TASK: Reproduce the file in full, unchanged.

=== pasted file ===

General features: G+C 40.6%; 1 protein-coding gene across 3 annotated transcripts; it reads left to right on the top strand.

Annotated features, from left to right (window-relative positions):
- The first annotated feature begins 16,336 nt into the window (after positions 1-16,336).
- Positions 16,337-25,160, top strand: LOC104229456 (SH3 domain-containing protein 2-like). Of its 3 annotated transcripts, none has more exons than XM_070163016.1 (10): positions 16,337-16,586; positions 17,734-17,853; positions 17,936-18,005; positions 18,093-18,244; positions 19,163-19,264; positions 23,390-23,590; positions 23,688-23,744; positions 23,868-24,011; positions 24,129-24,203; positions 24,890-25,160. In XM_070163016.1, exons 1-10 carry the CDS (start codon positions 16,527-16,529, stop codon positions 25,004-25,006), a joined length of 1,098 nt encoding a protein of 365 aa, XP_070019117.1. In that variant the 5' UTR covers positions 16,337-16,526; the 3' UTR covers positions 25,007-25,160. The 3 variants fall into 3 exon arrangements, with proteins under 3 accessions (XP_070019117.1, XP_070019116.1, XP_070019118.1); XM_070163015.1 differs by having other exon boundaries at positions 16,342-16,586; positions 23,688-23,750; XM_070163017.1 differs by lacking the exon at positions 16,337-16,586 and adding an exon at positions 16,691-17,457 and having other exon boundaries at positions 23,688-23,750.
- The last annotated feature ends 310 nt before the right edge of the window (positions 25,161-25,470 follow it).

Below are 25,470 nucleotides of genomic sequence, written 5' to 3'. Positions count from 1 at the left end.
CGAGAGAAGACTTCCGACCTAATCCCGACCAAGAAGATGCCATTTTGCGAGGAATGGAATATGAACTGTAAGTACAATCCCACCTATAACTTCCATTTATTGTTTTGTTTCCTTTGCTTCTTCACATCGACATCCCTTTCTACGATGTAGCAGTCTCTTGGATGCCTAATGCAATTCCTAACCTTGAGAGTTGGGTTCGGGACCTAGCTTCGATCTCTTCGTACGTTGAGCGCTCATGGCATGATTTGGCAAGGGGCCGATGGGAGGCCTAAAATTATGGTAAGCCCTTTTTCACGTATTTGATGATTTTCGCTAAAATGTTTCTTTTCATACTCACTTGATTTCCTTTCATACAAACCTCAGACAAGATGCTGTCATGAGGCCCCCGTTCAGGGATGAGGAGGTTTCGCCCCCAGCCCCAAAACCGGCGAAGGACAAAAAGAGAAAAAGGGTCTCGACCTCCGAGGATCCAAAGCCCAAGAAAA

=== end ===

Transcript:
General features: G+C 40.6%; 1 protein-coding gene across 3 annotated transcripts; it reads left to right on the top strand.

Annotated features, from left to right (window-relative positions):
- The first annotated feature begins 16,336 nt into the window (after positions 1-16,336).
- Positions 16,337-25,160, top strand: LOC104229456 (SH3 domain-containing protein 2-like). Of its 3 annotated transcripts, none has more exons than XM_070163016.1 (10): positions 16,337-16,586; positions 17,734-17,853; positions 17,936-18,005; positions 18,093-18,244; positions 19,163-19,264; positions 23,390-23,590; positions 23,688-23,744; positions 23,868-24,011; positions 24,129-24,203; positions 24,890-25,160. In XM_070163016.1, exons 1-10 carry the CDS (start codon positions 16,527-16,529, stop codon positions 25,004-25,006), a joined length of 1,098 nt encoding a protein of 365 aa, XP_070019117.1. In that variant the 5' UTR covers positions 16,337-16,526; the 3' UTR covers positions 25,007-25,160. The 3 variants fall into 3 exon arrangements, with proteins under 3 accessions (XP_070019117.1, XP_070019116.1, XP_070019118.1); XM_070163015.1 differs by having other exon boundaries at positions 16,342-16,586; positions 23,688-23,750; XM_070163017.1 differs by lacking the exon at positions 16,337-16,586 and adding an exon at positions 16,691-17,457 and having other exon boundaries at positions 23,688-23,750.
- The last annotated feature ends 310 nt before the right edge of the window (positions 25,161-25,470 follow it).

Below are 25,470 nucleotides of genomic sequence, written 5' to 3'. Positions count from 1 at the left end.
CGAGAGAAGACTTCCGACCTAATCCCGACCAAGAAGATGCCATTTTGCGAGGAATGGAATATGAACTGTAAGTACAATCCCACCTATAACTTCCATTTATTGTTTTGTTTCCTTTGCTTCTTCACATCGACATCCCTTTCTACGATGTAGCAGTCTCTTGGATGCCTAATGCAATTCCTAACCTTGAGAGTTGGGTTCGGGACCTAGCTTCGATCTCTTCGTACGTTGAGCGCTCATGGCATGATTTGGCAAGGGGCCGATGGGAGGCCTAAAATTATGGTAAGCCCTTTTTCACGTATTTGATGATTTTCGCTAAAATGTTTCTTTTCATACTCACTTGATTTCCTTTCATACAAACCTCAGACAAGATGCTGTCATGAGGCCCCCGTTCAGGGATGAGGAGGTTTCGCCCCCAGCCCCAAAACCGGCGAAGGACAAAAAGAGAAAAAGGGTCTCGACCTCCGAGGATCCAAAGCCCAAGAAAA